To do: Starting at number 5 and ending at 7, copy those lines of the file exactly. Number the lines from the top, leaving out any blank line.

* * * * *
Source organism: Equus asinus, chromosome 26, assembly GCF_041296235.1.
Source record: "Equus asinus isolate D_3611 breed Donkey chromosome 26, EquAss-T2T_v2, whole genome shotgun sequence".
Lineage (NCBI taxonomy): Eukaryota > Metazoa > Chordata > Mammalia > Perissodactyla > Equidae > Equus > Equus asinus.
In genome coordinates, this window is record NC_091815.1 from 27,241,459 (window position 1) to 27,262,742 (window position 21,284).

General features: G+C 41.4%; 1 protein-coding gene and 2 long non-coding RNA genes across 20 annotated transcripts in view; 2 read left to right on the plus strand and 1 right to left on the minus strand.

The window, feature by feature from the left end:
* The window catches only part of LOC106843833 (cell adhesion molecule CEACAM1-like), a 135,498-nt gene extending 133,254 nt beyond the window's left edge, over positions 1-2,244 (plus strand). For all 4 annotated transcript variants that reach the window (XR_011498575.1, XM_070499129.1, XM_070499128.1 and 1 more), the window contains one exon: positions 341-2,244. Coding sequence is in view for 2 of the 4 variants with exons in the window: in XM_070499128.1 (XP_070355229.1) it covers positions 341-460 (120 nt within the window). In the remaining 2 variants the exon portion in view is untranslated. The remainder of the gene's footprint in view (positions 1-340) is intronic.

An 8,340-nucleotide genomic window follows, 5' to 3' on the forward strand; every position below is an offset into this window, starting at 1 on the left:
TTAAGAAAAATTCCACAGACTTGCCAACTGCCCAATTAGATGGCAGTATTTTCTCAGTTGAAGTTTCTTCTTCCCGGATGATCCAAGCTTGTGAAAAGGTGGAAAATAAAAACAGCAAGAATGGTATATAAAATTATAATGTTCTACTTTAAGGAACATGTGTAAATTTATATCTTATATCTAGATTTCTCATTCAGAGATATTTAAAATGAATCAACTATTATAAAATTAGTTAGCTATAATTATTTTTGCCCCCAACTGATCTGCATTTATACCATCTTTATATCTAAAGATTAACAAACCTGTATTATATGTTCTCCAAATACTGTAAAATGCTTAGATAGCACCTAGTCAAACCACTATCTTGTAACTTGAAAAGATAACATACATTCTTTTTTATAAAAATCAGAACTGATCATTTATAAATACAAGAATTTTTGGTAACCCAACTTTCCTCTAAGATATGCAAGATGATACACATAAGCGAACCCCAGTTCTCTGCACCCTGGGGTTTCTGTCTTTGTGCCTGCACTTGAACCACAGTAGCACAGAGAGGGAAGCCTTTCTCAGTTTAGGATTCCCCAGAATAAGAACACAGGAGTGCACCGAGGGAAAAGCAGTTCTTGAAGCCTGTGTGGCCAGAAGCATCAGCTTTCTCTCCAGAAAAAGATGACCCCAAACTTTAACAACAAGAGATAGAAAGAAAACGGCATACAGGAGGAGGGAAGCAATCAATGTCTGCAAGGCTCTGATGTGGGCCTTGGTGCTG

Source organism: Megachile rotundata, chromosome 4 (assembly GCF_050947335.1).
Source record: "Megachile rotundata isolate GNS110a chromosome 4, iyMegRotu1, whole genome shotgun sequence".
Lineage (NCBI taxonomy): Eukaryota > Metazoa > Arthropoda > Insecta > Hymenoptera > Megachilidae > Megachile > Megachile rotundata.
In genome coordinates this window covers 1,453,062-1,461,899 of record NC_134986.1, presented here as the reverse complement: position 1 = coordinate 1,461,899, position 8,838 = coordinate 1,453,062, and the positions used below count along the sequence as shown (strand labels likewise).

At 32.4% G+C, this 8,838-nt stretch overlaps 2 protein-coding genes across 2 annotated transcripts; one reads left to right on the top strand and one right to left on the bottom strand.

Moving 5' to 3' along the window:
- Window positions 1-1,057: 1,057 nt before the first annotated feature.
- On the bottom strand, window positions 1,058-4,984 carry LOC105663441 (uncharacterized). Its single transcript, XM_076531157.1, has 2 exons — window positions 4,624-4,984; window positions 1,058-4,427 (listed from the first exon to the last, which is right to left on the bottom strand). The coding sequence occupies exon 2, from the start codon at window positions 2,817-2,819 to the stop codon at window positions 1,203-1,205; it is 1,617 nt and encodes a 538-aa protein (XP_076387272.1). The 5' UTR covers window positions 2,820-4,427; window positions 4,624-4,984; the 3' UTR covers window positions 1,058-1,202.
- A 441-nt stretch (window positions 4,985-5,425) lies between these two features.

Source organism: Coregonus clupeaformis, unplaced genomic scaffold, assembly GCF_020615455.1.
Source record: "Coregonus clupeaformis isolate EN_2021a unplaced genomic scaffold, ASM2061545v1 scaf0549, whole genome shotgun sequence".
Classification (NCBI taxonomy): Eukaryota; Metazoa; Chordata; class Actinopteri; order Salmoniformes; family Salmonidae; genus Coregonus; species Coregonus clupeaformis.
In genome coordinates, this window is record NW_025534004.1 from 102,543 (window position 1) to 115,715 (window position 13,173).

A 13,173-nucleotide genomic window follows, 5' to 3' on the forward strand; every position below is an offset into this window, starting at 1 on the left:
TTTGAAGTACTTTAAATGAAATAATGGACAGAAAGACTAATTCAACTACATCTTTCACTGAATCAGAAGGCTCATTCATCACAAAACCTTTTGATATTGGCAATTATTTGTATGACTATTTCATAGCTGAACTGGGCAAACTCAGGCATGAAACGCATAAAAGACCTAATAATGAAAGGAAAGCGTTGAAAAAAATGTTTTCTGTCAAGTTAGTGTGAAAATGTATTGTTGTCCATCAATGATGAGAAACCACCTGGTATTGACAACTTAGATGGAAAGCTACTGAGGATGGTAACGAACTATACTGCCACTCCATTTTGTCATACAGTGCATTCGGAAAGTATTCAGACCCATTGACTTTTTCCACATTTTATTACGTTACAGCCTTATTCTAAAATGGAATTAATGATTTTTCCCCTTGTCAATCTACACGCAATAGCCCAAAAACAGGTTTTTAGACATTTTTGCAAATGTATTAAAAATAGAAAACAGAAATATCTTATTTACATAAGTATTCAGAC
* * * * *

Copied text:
General features: G+C 41.4%; 1 protein-coding gene and 2 long non-coding RNA genes across 20 annotated transcripts in view; 2 read left to right on the plus strand and 1 right to left on the minus strand.

The window, feature by feature from the left end:
* The window catches only part of LOC106843833 (cell adhesion molecule CEACAM1-like), a 135,498-nt gene extending 133,254 nt beyond the window's left edge, over positions 1-2,244 (plus strand). For all 4 annotated transcript variants that reach the window (XR_011498575.1, XM_070499129.1, XM_070499128.1 and 1 more), the window contains one exon: positions 341-2,244. Coding sequence is in view for 2 of the 4 variants with exons in the window: in XM_070499128.1 (XP_070355229.1) it covers positions 341-460 (120 nt within the window). In the remaining 2 variants the exon portion in view is untranslated. The remainder of the gene's footprint in view (positions 1-340) is intronic.